Two education charities that provide training courses to develop future school leaders have merged and re-branded as Ambition School Leadership.
Teaching Leaders and The Future Leaders Trust (TFLT) will now be run under one roof and led by James Toop, who was chief executive of Teaching Leaders.
Toop said the new organisation aims to combine the “middle leadership expertise” of Teaching Leaders with the “headship and executive leadership specialism” of TFLT to create a “seamless leadership development journey” for teachers.
To mark the launch, Ambition School Leadership released new research that shows the extent to which disadvantaged pupils fall behind in ‘social opportunity’ areas – identified by the government as areas of low social mobility and targeted with £60 million of investment.
The research, by the Education Policy Institute, revealed that the gap in academic development between persistently disadvantaged pupils – those who have spent at least 80 per cent of their time while in secondary school eligible for free school meals – and the non-disadvantaged national average had grown from 11.8 months in 2010, to 20.1 months in 2015.
It showed non-disadvantaged students in these areas also made substantially less progress (4.7 months) at key stage 4 than non-disadvantaged pupils nationally.
It also shows schools these areas were more likely to decline in their Ofsted rating for leadership and management. Between 2010 and March of this year, 18 per cent of schools with good or outstanding leadership declined to a ‘requires improvement’ or inadequate grade.
Russell Hobby, general secretary of the National Association of Head Teachers, said the research was further evidence that in some parts of the country, the gap between advantaged and disadvantaged students was “actually getting wider”.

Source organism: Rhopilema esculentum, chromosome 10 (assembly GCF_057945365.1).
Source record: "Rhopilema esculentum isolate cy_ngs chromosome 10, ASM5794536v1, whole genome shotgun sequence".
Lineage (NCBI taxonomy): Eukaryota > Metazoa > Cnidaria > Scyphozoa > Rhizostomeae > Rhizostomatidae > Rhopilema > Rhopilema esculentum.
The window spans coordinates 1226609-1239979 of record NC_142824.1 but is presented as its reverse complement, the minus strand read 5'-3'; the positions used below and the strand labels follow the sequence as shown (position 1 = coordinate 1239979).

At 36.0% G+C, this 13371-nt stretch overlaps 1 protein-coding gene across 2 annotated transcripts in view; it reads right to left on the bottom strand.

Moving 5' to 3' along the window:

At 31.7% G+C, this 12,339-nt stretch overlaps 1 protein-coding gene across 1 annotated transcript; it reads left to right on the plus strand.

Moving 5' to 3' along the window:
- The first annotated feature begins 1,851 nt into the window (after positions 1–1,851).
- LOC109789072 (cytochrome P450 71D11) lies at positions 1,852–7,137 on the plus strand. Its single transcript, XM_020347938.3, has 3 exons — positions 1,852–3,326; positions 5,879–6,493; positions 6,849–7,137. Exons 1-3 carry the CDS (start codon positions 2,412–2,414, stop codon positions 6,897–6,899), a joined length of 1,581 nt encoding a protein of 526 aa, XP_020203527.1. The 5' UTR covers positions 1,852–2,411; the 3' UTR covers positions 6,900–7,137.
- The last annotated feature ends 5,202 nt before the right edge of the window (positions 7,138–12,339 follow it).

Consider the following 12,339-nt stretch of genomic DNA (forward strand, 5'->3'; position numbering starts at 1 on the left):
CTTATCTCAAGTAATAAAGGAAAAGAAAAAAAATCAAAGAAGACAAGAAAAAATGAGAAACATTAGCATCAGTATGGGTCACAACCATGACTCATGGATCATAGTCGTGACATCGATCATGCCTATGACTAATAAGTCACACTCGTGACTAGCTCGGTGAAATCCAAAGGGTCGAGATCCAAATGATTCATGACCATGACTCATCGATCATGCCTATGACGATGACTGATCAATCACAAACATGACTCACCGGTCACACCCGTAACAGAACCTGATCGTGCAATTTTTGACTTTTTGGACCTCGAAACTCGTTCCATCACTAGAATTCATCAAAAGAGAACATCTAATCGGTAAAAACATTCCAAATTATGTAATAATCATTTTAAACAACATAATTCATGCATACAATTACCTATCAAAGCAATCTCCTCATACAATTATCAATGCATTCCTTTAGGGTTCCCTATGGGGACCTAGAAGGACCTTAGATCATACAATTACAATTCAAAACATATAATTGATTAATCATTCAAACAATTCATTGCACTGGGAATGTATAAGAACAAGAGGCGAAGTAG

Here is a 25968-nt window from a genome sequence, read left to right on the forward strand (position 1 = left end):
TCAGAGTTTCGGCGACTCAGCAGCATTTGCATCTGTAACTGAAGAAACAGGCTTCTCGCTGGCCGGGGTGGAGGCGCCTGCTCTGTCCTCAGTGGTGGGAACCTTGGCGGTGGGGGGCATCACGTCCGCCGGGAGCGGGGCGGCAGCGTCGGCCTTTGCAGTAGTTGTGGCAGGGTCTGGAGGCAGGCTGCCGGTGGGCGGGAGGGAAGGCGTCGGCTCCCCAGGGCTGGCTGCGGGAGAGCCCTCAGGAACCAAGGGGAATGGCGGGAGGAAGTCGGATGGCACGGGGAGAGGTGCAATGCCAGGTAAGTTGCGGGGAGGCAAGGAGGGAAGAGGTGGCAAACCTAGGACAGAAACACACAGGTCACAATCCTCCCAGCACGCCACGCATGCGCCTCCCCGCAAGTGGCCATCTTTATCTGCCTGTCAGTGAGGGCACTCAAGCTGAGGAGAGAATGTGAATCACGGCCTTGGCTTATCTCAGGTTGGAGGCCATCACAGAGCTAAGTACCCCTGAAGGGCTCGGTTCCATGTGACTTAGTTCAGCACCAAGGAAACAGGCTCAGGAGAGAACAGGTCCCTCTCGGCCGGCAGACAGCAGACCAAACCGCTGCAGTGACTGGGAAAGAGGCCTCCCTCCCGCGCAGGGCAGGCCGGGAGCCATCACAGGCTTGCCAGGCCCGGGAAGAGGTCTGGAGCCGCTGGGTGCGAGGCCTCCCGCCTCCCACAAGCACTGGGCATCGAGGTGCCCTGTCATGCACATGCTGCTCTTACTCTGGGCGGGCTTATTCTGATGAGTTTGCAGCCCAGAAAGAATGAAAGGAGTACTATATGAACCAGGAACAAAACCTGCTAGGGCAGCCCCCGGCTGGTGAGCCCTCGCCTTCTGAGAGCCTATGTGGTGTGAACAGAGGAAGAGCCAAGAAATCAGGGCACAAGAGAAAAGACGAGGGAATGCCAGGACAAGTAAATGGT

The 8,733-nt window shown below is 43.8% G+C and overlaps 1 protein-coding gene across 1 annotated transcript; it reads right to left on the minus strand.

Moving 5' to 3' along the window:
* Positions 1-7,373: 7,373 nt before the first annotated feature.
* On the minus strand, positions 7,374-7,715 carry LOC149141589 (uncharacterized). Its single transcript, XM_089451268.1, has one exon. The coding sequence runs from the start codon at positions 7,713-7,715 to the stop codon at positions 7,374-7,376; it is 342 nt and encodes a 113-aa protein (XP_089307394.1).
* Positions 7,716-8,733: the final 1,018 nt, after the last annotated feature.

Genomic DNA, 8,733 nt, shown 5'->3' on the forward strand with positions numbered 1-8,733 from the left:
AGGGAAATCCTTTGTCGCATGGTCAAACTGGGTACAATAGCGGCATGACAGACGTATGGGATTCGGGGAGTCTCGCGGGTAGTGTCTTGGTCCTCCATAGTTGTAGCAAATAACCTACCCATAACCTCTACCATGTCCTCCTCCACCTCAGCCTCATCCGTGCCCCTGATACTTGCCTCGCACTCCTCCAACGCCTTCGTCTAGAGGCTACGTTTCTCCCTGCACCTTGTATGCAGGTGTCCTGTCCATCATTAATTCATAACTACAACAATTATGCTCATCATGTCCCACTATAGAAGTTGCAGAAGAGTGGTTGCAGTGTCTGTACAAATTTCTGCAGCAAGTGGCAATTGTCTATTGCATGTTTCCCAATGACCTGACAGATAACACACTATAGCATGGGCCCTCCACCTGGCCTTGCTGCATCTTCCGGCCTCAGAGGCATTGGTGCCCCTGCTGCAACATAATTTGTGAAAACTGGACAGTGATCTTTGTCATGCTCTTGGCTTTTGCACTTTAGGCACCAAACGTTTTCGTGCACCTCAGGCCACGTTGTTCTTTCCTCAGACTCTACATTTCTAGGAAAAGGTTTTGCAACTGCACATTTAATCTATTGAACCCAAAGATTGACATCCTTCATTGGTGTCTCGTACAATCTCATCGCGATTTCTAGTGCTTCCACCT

“This is a significant blow to the education strategy of the last few years. The resulting under-investment and fragmentation have ensured that the strong get stronger while the weak get left behind,” he added.
“We cannot run our education system like this; we need well planned, targeted investment in the quality of teaching and leadership.”
Education secretary Justine Greening announced in October that £60 million would be spent on school improvement, teacher support and other schemes in six social mobility ‘coldspots’ – Blackpool, Derby, Norwich, Oldham, Scarborough, and West Somerset.
But while Kevin Courtney, general secretary of the National Union of Teachers, welcomed the funding, he said £60 million was “a drop in the ocean when you take into account the 8 per cent real terms funding cuts which schools face between now and 2020”.
School minister Nick Gibb said the report by Ambition School Leadership “underlines the need” to focus the government’s efforts in the ‘opportunity areas’.
He added: “Excellent school leadership will be vital so we welcome the work of Ambition School Leadership in training the next generation of school leaders and their focus on areas with historically low levels of social mobility.”
Teaching Leaders and The Future Leaders Trust have more than 18 years’ experience of developing aspiring leaders, and between them, have trained more than 3,500 school leaders.
Today’s report found that in order to stop the decline in progress, there must be an increase the number of “high-quality” leaders in the ‘opportunity areas’ and better support for those in post.
Toop said his newly merged organisation could now address that need by “offering participants end-to-end development pathways covering all levels of leadership”.
He added: “Our professional networks have become stronger and more diverse, delivering more peer-to-peer support.”